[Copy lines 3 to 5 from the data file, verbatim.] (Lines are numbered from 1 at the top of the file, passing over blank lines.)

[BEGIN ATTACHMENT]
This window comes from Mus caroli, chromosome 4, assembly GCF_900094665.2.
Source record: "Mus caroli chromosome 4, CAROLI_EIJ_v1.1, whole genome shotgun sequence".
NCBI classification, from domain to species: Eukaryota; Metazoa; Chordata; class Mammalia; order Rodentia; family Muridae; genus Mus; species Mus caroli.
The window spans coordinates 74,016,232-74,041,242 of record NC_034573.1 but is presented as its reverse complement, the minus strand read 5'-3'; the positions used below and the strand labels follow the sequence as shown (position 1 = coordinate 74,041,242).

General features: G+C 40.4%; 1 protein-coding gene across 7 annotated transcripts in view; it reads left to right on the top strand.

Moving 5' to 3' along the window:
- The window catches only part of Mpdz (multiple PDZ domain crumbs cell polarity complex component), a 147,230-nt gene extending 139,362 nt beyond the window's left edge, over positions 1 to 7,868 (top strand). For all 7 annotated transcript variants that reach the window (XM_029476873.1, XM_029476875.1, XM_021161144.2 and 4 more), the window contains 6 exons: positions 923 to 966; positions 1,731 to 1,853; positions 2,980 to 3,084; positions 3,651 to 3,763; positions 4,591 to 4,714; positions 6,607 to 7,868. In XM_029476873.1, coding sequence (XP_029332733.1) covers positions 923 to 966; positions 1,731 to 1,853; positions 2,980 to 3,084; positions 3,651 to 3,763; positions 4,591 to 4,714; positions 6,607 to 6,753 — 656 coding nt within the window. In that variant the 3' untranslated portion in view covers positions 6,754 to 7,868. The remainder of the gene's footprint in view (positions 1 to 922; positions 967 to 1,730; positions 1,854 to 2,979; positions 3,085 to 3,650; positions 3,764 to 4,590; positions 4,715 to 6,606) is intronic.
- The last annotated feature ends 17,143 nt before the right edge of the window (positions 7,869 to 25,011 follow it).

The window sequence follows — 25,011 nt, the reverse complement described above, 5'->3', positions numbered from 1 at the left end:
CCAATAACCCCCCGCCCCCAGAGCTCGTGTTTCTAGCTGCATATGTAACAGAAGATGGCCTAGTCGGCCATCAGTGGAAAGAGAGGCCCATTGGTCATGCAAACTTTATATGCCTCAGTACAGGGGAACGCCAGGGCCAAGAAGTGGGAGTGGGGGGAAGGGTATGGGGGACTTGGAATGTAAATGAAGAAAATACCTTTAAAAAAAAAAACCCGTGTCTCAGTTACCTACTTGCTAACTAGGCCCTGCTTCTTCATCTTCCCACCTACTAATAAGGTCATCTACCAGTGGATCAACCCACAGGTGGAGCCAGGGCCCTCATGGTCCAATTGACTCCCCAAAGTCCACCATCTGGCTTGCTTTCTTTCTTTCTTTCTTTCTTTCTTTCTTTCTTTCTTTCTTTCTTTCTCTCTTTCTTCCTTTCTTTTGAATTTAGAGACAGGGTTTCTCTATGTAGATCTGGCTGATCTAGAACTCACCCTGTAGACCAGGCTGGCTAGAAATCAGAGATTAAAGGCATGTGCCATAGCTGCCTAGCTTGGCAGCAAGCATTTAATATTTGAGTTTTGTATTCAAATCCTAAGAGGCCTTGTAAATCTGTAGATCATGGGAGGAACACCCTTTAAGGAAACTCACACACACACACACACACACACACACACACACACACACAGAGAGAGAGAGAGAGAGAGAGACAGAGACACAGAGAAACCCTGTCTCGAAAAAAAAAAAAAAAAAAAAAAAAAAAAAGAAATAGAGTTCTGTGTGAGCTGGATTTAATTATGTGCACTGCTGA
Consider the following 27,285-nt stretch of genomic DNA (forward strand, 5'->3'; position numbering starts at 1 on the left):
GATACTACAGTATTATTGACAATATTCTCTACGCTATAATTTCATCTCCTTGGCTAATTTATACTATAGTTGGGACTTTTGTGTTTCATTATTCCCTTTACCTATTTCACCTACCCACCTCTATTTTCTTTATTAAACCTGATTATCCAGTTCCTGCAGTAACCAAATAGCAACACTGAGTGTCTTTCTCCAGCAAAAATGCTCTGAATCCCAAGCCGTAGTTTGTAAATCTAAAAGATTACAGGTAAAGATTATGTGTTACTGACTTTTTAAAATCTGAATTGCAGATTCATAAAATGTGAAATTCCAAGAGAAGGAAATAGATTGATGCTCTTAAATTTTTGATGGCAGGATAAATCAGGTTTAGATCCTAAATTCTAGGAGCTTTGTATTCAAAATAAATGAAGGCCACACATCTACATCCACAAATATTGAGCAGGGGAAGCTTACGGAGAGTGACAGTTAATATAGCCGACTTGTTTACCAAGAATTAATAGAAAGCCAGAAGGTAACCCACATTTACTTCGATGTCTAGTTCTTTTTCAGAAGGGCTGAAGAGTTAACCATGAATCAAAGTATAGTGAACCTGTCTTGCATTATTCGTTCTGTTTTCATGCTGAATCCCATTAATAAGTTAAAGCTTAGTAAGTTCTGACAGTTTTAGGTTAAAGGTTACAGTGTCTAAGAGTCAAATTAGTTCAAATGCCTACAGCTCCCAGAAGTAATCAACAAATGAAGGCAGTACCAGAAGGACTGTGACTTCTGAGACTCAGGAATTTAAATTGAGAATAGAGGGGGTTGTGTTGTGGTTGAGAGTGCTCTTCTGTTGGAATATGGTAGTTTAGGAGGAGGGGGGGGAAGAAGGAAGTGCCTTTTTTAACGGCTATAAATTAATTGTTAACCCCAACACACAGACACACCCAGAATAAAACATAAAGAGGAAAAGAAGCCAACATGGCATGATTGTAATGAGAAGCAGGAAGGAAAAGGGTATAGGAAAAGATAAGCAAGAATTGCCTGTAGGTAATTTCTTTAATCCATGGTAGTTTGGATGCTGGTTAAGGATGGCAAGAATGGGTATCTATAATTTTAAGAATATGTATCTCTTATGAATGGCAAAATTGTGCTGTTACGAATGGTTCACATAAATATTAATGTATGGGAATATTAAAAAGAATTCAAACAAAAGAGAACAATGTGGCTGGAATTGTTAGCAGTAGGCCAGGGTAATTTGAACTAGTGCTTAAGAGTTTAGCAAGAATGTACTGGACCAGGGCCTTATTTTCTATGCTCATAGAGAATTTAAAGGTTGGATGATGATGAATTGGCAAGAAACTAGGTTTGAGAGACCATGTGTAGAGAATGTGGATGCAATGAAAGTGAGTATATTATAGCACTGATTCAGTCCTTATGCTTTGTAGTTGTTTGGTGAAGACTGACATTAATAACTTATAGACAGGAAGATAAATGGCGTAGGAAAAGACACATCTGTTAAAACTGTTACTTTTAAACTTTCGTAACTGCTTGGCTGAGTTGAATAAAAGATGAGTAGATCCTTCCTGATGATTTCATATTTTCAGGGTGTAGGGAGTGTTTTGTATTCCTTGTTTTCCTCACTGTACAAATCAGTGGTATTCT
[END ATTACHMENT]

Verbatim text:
NCBI classification, from domain to species: Eukaryota; Metazoa; Chordata; class Mammalia; order Rodentia; family Muridae; genus Mus; species Mus caroli.
The window spans coordinates 74,016,232-74,041,242 of record NC_034573.1 but is presented as its reverse complement, the minus strand read 5'-3'; the positions used below and the strand labels follow the sequence as shown (position 1 = coordinate 74,041,242).

General features: G+C 40.4%; 1 protein-coding gene across 7 annotated transcripts in view; it reads left to right on the top strand.